And Now, From the
West Wing Peanut Gallery
President Bush has vowed repeatedly not to play pundit in chief in the race to succeed him, but he couldn't resist weighing in a bit this week anyway, pushing back against Democratic candidates on trade and housing while even taking a shot at a Republican candidate who has been particularly harsh on him.
A day after Sen. Hillary Rodham Clinton (N.Y.) and several other Democratic candidates promised during an AFL-CIO-sponsored debate on MSNBC Tuesday night to "fix" the North American Free Trade Agreement, Bush slapped back, noting that it was "Bill Clinton who got it through the United States Congress" and asserting that it did not need repair. "NAFTA has worked," he told a group of reporters. "What are they suggesting we fix?"
Bush said he had not watched the debate but rejected Democrats' criticism that he had not done enough to enforce labor, environmental and health standards related to the trade agreement with Mexico and Canada. "You know, I grew up in Texas," he said. "We used to go down to the border down there. It was like a third-world country in many ways. Today, it's a prosperous part of the world on both sides of the border." He added that "it's a lot easier to be environmentally conscious when you have revenues and money."
He likewise used the interview to reject proposals by Clinton and others for a federal bailout in response to the housing crisis caused by risky mortgage loans. Clinton this week proposed a $1 billion federal fund to help homeowners avoid foreclosure. "Somebody said, 'Should we be using taxpayer money to bail out lenders?' and the answer is, 'No, we shouldn?t be,'" Bush said. "The market will work." And he dismissed proposals by Sen. Chris Dodd (Conn.) and other Democrats to let Fannie Mae and Freddie Mac buy more mortgages to stem the crisis.
In a separate interview with Neil Cavuto of Fox News Channel, the president acknowledged that he has become the whipping boy of the campaign. "I'm an easy target, yes," he said. "But you can't win an election if the vision is, "I'm against somebody.' It's very important for candidates from both political parties to say what they're for. And I'm confident ... our candidate will win this election because I believe the candidate who will be the nominee will have articulated a plan to keep America safe and to keep America prosperous."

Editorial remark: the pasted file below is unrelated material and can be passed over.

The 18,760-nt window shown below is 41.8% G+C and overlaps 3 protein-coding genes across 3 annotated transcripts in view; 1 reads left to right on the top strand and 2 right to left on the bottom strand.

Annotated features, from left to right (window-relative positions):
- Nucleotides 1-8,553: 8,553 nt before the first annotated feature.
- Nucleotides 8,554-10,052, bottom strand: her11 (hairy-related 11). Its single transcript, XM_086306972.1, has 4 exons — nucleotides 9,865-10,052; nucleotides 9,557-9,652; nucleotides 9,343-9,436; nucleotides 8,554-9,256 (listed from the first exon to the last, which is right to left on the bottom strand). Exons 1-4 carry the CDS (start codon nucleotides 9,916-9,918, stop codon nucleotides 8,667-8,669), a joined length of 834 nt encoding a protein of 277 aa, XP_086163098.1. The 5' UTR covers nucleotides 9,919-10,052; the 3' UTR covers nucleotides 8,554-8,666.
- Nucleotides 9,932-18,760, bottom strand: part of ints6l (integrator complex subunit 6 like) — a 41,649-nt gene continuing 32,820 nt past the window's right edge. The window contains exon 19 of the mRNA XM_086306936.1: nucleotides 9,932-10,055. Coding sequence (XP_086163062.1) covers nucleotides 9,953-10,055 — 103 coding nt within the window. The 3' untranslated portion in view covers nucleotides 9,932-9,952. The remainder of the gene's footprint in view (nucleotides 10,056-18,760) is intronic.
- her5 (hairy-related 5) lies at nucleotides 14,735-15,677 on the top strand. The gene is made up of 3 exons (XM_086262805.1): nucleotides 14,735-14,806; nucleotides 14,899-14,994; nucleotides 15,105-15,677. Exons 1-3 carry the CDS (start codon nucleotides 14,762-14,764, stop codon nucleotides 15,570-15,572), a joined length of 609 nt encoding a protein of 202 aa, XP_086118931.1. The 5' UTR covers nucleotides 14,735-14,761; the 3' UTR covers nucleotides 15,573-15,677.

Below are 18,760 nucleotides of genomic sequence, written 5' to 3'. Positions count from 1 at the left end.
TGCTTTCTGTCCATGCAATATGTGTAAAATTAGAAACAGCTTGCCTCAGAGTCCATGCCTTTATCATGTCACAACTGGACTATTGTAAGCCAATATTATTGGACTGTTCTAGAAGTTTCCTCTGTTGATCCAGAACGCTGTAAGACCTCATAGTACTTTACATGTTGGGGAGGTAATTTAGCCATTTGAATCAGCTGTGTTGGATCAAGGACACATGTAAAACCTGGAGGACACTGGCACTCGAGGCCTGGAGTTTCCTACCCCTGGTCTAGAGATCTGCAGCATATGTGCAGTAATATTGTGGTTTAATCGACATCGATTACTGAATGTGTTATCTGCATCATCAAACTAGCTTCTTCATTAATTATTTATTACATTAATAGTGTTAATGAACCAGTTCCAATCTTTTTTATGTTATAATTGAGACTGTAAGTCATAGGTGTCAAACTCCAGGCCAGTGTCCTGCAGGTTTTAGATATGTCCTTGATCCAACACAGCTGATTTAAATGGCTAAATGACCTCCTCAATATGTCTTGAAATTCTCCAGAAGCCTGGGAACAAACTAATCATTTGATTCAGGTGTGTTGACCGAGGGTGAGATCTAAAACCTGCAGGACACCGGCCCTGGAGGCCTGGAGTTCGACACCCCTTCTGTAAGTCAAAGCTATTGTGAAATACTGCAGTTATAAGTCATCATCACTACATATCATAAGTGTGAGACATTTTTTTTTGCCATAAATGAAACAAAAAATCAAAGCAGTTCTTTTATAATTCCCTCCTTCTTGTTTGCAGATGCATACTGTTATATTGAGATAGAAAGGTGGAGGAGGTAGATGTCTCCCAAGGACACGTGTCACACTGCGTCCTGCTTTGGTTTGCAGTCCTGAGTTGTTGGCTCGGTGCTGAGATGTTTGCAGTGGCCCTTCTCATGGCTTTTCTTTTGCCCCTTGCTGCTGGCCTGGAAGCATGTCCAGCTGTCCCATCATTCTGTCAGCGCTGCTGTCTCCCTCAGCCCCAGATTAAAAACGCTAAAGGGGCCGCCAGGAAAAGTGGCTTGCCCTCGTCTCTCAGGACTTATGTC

He brushed off Republican criticism in the most recent debate Sunday, when many of the candidates distanced themselves from him. Former Massachusetts governor Mitt Romney declared that he was "not a carbon copy of President Bush" and former Arknasas governor Mike Huckabee said he would "absolutely not" share the president's vision for spreading democracy abroad.
"I didn't see any pile-on," Bush maintained. "I mean, there may be some candidates who probably won't be the nominee of the party, for example, using the immigration debate to make points. But I think on the big issues, keeping taxes low, Republican candidates understand it's the right policy." The mention of a candidate who won't win the nomination presumably refers to Rep. Tom Tancredo (Colo.), who has been among the most vocal critics of Bush among the Republican presidential candidates, particularly on immigration.
All that, of course, from the one person in Washington not running next year. Still, Bush insists he does not miss it. Asked about the early start to the presidential contest, he said flatly, "I'm just glad I'm not out there running."
-- Peter Baker
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